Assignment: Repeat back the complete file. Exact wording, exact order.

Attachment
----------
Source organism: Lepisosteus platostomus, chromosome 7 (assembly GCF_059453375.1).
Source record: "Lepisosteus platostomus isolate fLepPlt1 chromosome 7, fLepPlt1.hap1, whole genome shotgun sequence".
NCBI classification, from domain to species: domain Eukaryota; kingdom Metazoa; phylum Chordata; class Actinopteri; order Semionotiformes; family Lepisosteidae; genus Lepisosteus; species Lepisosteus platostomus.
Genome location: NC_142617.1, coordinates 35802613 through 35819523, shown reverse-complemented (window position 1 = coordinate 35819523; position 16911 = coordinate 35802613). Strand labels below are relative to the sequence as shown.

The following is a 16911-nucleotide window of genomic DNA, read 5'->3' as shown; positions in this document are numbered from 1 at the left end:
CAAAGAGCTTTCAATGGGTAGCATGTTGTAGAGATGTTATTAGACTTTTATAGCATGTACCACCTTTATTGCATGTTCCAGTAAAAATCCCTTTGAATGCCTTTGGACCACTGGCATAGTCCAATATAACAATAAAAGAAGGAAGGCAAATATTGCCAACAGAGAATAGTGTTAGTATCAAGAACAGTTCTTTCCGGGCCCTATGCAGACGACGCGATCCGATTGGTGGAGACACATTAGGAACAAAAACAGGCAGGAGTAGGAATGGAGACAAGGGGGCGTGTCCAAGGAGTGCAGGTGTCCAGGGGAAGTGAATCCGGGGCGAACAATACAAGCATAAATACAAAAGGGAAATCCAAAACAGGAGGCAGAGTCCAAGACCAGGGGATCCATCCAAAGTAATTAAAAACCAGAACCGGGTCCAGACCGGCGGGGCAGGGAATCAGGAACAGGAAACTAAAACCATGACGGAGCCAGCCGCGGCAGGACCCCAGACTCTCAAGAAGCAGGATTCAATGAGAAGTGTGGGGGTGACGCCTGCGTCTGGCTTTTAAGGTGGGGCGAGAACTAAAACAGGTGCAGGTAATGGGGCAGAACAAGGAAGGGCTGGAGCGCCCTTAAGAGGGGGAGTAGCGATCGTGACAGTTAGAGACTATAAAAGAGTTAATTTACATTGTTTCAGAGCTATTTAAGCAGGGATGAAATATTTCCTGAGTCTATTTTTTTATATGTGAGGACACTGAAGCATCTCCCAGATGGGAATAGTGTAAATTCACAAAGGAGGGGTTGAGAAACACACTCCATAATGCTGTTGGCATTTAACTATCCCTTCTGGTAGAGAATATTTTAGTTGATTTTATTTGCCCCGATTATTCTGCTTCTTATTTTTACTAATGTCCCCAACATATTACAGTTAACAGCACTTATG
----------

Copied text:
Source organism: Lepisosteus platostomus, chromosome 7 (assembly GCF_059453375.1).
Source record: "Lepisosteus platostomus isolate fLepPlt1 chromosome 7, fLepPlt1.hap1, whole genome shotgun sequence".
NCBI classification, from domain to species: domain Eukaryota; kingdom Metazoa; phylum Chordata; class Actinopteri; order Semionotiformes; family Lepisosteidae; genus Lepisosteus; species Lepisosteus platostomus.
Genome location: NC_142617.1, coordinates 35802613 through 35819523, shown reverse-complemented (window position 1 = coordinate 35819523; position 16911 = coordinate 35802613). Strand labels below are relative to the sequence as shown.

The following is a 16911-nucleotide window of genomic DNA, read 5'->3' as shown; positions in this document are numbered from 1 at the left end:
CAAAGAGCTTTCAATGGGTAGCATGTTGTAGAGATGTTATTAGACTTTTATAGCATGTACCACCTTTATTGCATGTTCCAGTAAAAATCCCTTTGAATGCCTTTGGACCACTGGCATAGTCCAATATAACAATAAAAGAAGGAAGGCAAATATTGCCAACAGAGAATAGTGTTAGTATCAAGAACAGTTCTTTCCGGGCCCTATGCAGACGACGCGATCCGATTGGTGGAGACACATTAGGAACAAAAACAGGCAGGAGTAGGAATGGAGACAAGGGGGCGTGTCCAAGGAGTGCAGGTGTCCAGGGGAAGTGAATCCGGGGCGAACAATACAAGCATAAATACAAAAGGGAAATCCAAAACAGGAGGCAGAGTCCAAGACCAGGGGATCCATCCAAAGTAATTAAAAACCAGAACCGGGTCCAGACCGGCGGGGCAGGGAATCAGGAACAGGAAACTAAAACCATGACGGAGCCAGCCGCGGCAGGACCCCAGACTCTCAAGAAGCAGGATTCAATGAGAAGTGTGGGGGTGACGCCTGCGTCTGGCTTTTAAGGTGGGGCGAGAACTAAAACAGGTGCAGGTAATGGGGCAGAACAAGGAAGGGCTGGAGCGCCCTTAAGAGGGGGAGTAGCGATCGTGACAGTTAGAGACTATAAAAGAGTTAATTTACATTGTTTCAGAGCTATTTAAGCAGGGATGAAATATTTCCTGAGTCTATTTTTTTATATGTGAGGACACTGAAGCATCTCCCAGATGGGAATAGTGTAAATTCACAAAGGAGGGGTTGAGAAACACACTCCATAATGCTGTTGGCATTTAACTATCCCTTCTGGTAGAGAATATTTTAGTTGATTTTATTTGCCCCGATTATTCTGCTTCTTATTTTTACTAATGTCCCCAACATATTACAGTTAACAGCACTTATG